Education

Incoming Shaw president hopes to hit the ground running

Posted June 5, 2015

Tashni Dubroy isn't much older than many of the students at Shaw University, but when the 34-year-old officially begins as its president on Aug. 1, she's got big plans for the oldest historically black university in the South.

Dubroy said the university needs to have more innovative programs and become a bigger player in the technology industry. Shaw's Board of Trustees announced Dubroy's appointment on May 30 after she previously served as the special assistant to the president for process optimization and as the chair of the department of Natural Sciences and Mathematics.

Dubroy said she hopes to be a role model for students.

"I want to be able to say to them, 'Here is an example of what you can achieve if you work hard, study, stay true to your character and to your dream,'" she said.

Dubroy graduated from Shaw in 2002 before getting a doctorate in chemistry from North Carolina State University.

She said Shaw, which sits on the edge of downtown, within walking distance of big banks and innovative companies, has been "absent to long."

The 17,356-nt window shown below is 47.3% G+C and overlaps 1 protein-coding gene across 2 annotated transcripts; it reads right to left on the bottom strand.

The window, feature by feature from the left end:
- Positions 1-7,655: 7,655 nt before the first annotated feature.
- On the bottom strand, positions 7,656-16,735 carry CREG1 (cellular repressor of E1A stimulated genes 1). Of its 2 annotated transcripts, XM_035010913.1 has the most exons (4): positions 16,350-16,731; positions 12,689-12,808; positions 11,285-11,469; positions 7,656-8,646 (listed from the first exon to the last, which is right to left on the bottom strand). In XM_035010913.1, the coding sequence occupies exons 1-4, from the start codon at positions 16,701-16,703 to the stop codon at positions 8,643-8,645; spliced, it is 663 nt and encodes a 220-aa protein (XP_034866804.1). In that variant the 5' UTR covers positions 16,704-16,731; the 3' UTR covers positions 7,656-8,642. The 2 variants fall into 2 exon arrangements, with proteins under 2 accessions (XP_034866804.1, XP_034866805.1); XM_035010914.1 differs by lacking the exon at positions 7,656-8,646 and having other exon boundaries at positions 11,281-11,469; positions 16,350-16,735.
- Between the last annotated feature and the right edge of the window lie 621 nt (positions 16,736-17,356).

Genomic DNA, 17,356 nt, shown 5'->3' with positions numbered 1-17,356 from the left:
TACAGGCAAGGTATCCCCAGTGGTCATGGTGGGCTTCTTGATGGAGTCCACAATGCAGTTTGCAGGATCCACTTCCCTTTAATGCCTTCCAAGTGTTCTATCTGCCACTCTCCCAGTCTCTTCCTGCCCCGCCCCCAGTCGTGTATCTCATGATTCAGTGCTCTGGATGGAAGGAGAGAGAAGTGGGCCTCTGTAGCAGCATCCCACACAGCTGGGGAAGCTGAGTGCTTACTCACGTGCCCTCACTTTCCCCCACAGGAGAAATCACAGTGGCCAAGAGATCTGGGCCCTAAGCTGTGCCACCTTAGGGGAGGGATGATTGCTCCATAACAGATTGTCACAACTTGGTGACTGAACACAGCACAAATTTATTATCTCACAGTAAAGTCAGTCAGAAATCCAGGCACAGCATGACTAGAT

"Companies like Red Hat often overlook Shaw University and head over to Hillsborough Street (to N.C. State) for talent," she said. "I can't say I blame them right now, because we haven't positioned ourselves as a strong competitor in the technology industry."

Dubroy said the school has to make changes to become competitive. She said she'd like to see the school explore unique majors and programs that fit directly to what innovative companies need.

"We need to have more innovative programs. We need to be more responsive to the job market," she said. "In addition to that, we've got to fund-raise."

Like many other HBCUs across the country, Shaw has struggled with finances and retention. Dubroy said she's already reaching out to community and corporate leaders to form partnerships.

"I have to brand and market this university like I've never done before, because the world needs to know about Shaw University," she said. "I have to look at a localized strategy. I have to say what are Shaw's strengths, what are the weaknesses, where are the opportunities and who out there is a threat to us."

Although some have questioned if she has the necessary experience to become president, Dubroy said she's focused on the work ahead.

Dubroy moved to the United States from Jamaica when she was 18, and she became a citizen in 2010. One of seven children, she's the second Jamaican to serve as president of Shaw. Dr. Talbert O. Shaw, the school's 12th president, was also from Jamaica.

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